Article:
Our research tracking attitudes to food waste and recycling shows that the vast majority of us want to ‘do the right thing’ but want help to act.
There are obvious financial benefits to individuals, families, businesses and councils in making the most of recycling and re-use (as well as environmental advantages), and it’s true, there has been good progress. So much so that more than 90% of us say we think recycling is important but the recycling rate across the UK is still less than 50%, and we still waste eight million tonnes of edible food a year. So how do we bridge that gap?
We know from our research that many of the barriers involve a strong element of poor engagement or communication. The main reason, consumers tell us, is that they are confused about how schemes work, and don’t know what happens to the items they recycle. It is a similar story with food waste: our research showed people were appalled by the amount of food wasted but often felt confused by date labels, how to store food, what to do with leftovers and so on.
The debate often focuses on how good the recycling or waste prevention ‘system’ is, but so often the communications – or engagement – aspect of this feels to me underplayed. So, my eye was caught this week by more fresh evidence about the central importance that good communications plays in helping people recycle more and waste less.
One of my colleagues alerted me to the fact that at the recent RWM - CIWM conference on resource efficiency, the strategic director of two English local authorities South Oxfordshire and Vale of White Horse (which topped a recycling performance table with a rate of more than 68%!) spoke powerfully about the importance of engaging and explaining as schemes roll out. This is as important for business waste schemes as it is for households. I used to live in Vale of White Horse and it was clear a lot of work went into making sure new collection schemes were well explained.
Customer communications in this sense is absolutely not about spin, propaganda, or simply knocking out a press release when the scheme is about to go live. Given what we know from our research – showing that people are willing and ready to act but need the knowledge and understanding to enable them to do so, it’s clear that communicating is a critical part of the mix.
This is why a big chunk of our work has gone into not only research which gives us the insights but also into the development of tried and trusted messaging and communication materials. These proven ‘tools’ are available to councils and others, free of charge.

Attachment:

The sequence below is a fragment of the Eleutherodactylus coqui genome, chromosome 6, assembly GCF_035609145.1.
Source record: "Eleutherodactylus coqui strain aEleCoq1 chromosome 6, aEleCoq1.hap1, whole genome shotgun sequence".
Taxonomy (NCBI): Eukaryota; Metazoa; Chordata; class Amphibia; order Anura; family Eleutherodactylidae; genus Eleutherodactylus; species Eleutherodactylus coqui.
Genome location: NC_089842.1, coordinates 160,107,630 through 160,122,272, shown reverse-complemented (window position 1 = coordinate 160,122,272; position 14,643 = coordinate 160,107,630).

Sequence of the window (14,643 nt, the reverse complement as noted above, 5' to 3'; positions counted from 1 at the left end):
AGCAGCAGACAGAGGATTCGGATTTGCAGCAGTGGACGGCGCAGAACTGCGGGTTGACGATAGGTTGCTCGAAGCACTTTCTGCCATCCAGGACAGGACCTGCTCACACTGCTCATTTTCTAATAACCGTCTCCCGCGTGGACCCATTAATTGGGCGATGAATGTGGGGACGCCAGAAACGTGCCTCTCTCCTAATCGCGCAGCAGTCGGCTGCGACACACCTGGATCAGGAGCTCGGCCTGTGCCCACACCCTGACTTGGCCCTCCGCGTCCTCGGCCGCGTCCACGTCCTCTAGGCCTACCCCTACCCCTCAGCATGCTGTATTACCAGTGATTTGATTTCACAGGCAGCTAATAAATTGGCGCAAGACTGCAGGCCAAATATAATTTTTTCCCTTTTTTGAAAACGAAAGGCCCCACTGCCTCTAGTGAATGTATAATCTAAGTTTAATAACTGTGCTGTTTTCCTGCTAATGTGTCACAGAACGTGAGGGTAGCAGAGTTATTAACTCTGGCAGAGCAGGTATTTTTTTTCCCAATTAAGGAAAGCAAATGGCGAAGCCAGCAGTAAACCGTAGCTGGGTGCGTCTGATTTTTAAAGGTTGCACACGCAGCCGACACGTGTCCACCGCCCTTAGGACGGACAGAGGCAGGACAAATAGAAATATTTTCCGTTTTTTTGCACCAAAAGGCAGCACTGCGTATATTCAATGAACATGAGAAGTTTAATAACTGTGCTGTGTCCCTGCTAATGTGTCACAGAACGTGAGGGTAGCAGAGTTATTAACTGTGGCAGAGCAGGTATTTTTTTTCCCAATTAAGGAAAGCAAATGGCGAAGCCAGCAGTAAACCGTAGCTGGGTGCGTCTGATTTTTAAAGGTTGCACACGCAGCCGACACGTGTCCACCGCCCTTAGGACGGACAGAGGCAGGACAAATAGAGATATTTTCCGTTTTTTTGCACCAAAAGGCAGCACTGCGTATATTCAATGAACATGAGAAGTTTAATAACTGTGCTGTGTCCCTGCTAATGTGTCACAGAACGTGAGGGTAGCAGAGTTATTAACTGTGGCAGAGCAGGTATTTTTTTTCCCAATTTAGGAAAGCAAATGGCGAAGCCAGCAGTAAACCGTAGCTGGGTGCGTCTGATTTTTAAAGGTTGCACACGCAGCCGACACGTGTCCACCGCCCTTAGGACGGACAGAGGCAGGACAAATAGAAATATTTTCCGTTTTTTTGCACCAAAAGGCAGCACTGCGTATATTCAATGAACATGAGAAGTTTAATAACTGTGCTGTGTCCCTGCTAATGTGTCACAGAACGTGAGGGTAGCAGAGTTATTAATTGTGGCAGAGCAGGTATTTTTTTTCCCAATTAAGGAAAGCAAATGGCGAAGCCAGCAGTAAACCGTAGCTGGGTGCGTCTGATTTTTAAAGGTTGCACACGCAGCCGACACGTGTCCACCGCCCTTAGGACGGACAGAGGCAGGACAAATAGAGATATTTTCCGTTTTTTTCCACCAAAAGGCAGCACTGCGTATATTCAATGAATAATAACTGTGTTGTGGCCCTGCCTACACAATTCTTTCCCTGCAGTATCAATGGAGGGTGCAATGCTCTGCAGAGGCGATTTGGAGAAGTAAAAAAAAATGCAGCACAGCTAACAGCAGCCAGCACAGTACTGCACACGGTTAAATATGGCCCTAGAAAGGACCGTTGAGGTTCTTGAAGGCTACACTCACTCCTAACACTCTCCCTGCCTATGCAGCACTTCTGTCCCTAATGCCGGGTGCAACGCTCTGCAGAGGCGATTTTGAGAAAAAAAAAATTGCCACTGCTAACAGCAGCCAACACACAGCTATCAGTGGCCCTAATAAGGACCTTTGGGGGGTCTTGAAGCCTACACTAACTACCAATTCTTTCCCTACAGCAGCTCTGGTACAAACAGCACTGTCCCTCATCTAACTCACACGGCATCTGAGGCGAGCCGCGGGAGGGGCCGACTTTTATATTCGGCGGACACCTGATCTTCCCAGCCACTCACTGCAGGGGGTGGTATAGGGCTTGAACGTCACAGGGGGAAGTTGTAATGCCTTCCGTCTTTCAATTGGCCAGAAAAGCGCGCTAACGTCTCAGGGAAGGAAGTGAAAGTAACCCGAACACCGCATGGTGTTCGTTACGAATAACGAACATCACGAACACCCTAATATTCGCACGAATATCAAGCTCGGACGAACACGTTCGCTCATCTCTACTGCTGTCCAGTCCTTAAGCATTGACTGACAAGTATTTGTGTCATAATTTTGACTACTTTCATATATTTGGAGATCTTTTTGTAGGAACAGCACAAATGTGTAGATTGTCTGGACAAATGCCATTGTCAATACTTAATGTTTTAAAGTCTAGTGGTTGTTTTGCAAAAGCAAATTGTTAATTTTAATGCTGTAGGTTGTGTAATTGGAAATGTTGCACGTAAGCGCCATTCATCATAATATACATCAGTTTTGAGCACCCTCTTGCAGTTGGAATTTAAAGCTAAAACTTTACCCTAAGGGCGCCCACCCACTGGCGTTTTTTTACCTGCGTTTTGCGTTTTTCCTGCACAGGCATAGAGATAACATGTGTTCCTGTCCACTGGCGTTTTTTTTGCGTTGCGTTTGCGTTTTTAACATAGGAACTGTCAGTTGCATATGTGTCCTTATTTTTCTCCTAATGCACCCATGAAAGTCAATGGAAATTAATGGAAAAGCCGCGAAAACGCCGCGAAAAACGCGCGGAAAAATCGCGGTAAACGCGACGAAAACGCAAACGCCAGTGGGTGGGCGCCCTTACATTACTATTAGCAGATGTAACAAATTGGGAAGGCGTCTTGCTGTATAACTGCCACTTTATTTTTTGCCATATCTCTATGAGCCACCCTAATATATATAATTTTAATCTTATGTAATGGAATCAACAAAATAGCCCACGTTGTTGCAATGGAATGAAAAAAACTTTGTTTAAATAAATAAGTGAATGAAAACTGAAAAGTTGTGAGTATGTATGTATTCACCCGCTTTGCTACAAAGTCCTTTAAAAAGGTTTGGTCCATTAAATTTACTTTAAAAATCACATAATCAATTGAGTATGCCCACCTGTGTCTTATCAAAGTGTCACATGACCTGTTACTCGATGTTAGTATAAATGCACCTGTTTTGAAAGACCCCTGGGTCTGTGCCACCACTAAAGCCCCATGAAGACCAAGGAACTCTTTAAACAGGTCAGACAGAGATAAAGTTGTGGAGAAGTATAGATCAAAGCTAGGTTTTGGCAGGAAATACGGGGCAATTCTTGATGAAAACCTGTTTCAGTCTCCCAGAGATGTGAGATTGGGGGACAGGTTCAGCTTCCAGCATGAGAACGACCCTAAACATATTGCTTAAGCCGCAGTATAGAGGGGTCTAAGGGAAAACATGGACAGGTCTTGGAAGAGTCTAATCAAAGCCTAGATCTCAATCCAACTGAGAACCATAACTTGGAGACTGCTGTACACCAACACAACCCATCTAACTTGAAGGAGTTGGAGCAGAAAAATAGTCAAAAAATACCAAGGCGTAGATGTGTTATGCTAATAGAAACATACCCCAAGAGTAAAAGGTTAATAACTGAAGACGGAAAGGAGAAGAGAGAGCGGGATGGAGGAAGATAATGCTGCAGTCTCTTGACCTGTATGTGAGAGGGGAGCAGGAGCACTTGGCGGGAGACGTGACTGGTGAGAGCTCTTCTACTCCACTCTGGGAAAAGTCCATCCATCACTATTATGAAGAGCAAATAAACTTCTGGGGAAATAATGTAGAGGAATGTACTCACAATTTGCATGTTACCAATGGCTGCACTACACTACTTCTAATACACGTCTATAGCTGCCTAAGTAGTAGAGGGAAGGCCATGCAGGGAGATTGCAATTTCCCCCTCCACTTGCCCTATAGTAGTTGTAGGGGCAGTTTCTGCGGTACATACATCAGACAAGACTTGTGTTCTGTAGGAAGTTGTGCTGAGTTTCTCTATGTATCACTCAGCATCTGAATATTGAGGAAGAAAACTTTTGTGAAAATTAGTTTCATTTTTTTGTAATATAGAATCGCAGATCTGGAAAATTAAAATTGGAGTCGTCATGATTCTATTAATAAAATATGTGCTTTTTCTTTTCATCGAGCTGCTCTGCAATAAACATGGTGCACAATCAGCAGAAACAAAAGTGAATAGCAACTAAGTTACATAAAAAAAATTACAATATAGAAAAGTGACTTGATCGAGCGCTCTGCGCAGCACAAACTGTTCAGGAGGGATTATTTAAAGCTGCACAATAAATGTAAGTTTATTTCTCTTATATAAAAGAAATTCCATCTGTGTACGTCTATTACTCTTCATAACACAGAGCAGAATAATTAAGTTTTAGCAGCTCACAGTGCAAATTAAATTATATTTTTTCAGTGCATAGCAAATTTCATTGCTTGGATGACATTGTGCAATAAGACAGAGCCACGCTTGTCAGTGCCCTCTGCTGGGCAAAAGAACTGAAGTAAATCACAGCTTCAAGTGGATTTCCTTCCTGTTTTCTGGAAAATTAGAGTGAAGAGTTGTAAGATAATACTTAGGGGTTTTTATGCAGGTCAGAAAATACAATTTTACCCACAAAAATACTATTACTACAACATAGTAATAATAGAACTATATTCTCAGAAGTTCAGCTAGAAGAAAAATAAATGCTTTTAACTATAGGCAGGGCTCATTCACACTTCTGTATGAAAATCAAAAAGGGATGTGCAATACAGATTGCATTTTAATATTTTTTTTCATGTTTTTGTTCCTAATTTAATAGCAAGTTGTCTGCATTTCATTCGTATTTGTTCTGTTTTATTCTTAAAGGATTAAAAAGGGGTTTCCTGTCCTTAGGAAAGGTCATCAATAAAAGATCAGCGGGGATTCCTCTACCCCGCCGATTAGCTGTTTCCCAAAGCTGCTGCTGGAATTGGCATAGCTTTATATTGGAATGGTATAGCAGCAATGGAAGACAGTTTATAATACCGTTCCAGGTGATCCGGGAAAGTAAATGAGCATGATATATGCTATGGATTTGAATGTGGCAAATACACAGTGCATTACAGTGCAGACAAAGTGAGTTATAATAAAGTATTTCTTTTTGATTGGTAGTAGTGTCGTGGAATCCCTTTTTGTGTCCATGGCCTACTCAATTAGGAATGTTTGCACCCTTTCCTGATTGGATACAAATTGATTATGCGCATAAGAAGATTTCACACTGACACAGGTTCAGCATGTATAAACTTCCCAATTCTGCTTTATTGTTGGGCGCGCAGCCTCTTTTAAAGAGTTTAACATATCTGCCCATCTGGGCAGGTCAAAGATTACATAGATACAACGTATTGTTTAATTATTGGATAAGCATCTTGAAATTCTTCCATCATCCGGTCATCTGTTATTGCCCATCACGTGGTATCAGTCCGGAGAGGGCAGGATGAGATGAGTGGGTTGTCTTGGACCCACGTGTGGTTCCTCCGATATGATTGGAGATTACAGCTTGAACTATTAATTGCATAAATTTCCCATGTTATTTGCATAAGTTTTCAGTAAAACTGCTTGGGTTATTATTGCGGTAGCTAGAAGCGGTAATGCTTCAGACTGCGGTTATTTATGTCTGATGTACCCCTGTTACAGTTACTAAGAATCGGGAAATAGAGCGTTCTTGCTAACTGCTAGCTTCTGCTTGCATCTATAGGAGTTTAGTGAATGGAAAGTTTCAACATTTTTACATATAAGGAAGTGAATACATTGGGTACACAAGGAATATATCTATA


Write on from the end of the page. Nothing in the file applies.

We have worked with the two councils I mentioned earlier, so it’s encouraging to note the positive impact they believe our support has had.
Given the significant cost of waste management to local authorities, the benefits of effective recycling schemes in delivering significant efficiencies, and the potential to extract maximum ‘value’ from participation and the material collected, the benefits are as much commercial as environmental.
My concern is that at a time when all budgets – especially local authority budgets – are under severe pressure, investment in good communications with residents as well as good schemes is being cut drastically. Communications is always the first activity to go when budgets are cut, but we risk losing some of that progress if we don’t continue to address those barriers to recycling.
With the staff reductions and restructuring in many local authorities much of the knowledge built up over the years through working with WRAP may have been lost. There is a danger that the great waste reduction and recycling resource bank which sits in WRAP will be consigned to the category ‘hidden gems’.
This is absolutely not about forcing people to behave in a certain way. If there was not a pull for this information and no one went to our Recycle Now and Love Food Hate Waste websites for advice and information, we would simply close them down as unwanted – yet each attract more than one million visitors a year.
When investment in communications is dismissed as the frothy fun bit that wastes money, I remember a terrific sketch by the great American comic Bob Newhart in which he imagines Sir Walter Raleigh ringing his London HQ from the New Found Land and - through poor communications - completely failing to explain and sell the wonder of his new discoveries to his cynical hard-nosed boss… Tobacco – ‘you roll it up and set fire to it?’ Coffee – ‘you put beans in a cup and pour boiling water over them?’ At the end of the call his unimpressed boss says (in a New York drawl): ‘Listen Walt, just don’t bother calling me again’.
The insight work WRAP carries out and shares means local authorities and retailers – who are widely trusted by their residents and customers when they give messages on recycling and food waste - can draw on free best practice. What a pity if we put at risk the great progress achieved over the past decade because we disengage with the people and businesses who are asking for help, and they simply hang up.